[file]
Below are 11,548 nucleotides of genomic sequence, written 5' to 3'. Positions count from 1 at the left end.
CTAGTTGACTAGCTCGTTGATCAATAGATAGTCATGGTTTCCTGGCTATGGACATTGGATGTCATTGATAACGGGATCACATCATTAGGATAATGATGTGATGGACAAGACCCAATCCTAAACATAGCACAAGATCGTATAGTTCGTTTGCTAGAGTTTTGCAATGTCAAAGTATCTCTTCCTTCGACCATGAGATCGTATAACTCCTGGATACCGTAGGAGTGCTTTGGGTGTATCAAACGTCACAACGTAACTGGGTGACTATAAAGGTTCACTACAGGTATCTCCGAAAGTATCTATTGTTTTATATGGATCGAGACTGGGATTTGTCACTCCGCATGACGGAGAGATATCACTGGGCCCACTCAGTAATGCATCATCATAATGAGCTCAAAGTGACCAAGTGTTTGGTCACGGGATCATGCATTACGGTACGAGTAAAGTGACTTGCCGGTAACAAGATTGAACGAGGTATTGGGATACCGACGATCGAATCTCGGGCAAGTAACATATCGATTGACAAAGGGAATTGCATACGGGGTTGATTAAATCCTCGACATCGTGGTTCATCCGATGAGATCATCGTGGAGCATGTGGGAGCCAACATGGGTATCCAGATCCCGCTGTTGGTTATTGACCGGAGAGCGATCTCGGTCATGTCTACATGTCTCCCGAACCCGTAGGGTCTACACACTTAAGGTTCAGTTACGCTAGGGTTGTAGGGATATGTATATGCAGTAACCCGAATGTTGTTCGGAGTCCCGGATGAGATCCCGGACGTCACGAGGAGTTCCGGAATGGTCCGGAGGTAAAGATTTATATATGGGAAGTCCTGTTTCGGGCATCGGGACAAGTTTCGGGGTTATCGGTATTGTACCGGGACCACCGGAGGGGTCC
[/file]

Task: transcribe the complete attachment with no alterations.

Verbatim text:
Below are 11,548 nucleotides of genomic sequence, written 5' to 3'. Positions count from 1 at the left end.
CTAGTTGACTAGCTCGTTGATCAATAGATAGTCATGGTTTCCTGGCTATGGACATTGGATGTCATTGATAACGGGATCACATCATTAGGATAATGATGTGATGGACAAGACCCAATCCTAAACATAGCACAAGATCGTATAGTTCGTTTGCTAGAGTTTTGCAATGTCAAAGTATCTCTTCCTTCGACCATGAGATCGTATAACTCCTGGATACCGTAGGAGTGCTTTGGGTGTATCAAACGTCACAACGTAACTGGGTGACTATAAAGGTTCACTACAGGTATCTCCGAAAGTATCTATTGTTTTATATGGATCGAGACTGGGATTTGTCACTCCGCATGACGGAGAGATATCACTGGGCCCACTCAGTAATGCATCATCATAATGAGCTCAAAGTGACCAAGTGTTTGGTCACGGGATCATGCATTACGGTACGAGTAAAGTGACTTGCCGGTAACAAGATTGAACGAGGTATTGGGATACCGACGATCGAATCTCGGGCAAGTAACATATCGATTGACAAAGGGAATTGCATACGGGGTTGATTAAATCCTCGACATCGTGGTTCATCCGATGAGATCATCGTGGAGCATGTGGGAGCCAACATGGGTATCCAGATCCCGCTGTTGGTTATTGACCGGAGAGCGATCTCGGTCATGTCTACATGTCTCCCGAACCCGTAGGGTCTACACACTTAAGGTTCAGTTACGCTAGGGTTGTAGGGATATGTATATGCAGTAACCCGAATGTTGTTCGGAGTCCCGGATGAGATCCCGGACGTCACGAGGAGTTCCGGAATGGTCCGGAGGTAAAGATTTATATATGGGAAGTCCTGTTTCGGGCATCGGGACAAGTTTCGGGGTTATCGGTATTGTACCGGGACCACCGGAGGGGTCC